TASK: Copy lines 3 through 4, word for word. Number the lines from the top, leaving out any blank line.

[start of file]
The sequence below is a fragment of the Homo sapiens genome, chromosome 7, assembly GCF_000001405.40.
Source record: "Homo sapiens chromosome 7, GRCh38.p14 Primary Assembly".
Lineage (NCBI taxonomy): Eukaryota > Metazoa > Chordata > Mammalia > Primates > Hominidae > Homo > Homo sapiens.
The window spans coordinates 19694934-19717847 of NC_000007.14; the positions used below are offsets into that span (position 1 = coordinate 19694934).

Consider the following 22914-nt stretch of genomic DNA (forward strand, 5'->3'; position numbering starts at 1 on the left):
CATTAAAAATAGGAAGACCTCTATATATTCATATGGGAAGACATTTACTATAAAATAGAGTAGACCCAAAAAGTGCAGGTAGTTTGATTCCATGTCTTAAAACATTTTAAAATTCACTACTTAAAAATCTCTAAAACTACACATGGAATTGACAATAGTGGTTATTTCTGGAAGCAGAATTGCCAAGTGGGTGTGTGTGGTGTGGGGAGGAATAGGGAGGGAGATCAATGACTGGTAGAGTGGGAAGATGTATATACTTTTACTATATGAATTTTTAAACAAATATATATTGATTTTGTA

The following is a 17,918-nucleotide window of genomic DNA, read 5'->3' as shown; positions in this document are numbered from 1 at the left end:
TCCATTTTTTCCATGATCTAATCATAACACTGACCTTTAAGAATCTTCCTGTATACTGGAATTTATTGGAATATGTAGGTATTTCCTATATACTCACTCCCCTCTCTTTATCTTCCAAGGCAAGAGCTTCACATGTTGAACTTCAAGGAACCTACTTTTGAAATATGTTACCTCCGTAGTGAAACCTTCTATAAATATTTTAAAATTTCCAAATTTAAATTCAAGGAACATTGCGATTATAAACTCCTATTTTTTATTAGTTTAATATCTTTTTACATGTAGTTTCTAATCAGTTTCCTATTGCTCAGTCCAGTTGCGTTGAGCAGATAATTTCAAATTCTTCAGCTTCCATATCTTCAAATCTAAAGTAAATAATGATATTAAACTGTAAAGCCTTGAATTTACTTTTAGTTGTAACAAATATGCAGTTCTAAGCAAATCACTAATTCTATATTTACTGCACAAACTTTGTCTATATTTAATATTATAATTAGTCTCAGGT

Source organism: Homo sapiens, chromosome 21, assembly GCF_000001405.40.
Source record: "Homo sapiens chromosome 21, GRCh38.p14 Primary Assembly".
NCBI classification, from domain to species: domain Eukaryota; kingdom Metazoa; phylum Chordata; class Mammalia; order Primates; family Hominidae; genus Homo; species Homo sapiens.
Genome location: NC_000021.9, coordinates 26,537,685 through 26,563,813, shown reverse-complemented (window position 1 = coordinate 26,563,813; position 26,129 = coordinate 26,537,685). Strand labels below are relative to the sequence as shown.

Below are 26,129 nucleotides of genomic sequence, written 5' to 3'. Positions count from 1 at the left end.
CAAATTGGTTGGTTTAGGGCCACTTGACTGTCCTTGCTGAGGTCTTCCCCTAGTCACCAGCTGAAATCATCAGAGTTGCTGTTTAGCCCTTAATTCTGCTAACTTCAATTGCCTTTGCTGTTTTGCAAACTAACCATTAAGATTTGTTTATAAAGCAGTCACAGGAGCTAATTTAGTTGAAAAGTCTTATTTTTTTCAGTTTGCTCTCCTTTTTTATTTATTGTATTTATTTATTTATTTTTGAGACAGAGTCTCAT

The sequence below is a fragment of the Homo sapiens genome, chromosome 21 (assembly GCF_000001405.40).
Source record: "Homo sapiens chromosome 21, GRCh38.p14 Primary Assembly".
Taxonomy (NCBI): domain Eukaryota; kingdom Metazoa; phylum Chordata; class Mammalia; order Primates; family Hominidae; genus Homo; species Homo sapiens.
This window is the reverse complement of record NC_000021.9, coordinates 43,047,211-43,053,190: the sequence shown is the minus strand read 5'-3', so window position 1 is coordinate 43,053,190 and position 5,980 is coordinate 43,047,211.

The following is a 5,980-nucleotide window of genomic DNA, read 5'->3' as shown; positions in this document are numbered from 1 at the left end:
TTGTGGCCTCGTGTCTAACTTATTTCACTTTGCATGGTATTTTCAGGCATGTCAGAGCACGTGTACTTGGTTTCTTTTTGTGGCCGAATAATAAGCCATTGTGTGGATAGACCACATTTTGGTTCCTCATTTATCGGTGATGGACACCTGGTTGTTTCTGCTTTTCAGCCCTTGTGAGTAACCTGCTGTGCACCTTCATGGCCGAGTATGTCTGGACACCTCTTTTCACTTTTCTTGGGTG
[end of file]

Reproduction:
Lineage (NCBI taxonomy): Eukaryota > Metazoa > Chordata > Mammalia > Primates > Hominidae > Homo > Homo sapiens.
The window spans coordinates 19694934-19717847 of NC_000007.14; the positions used below are offsets into that span (position 1 = coordinate 19694934).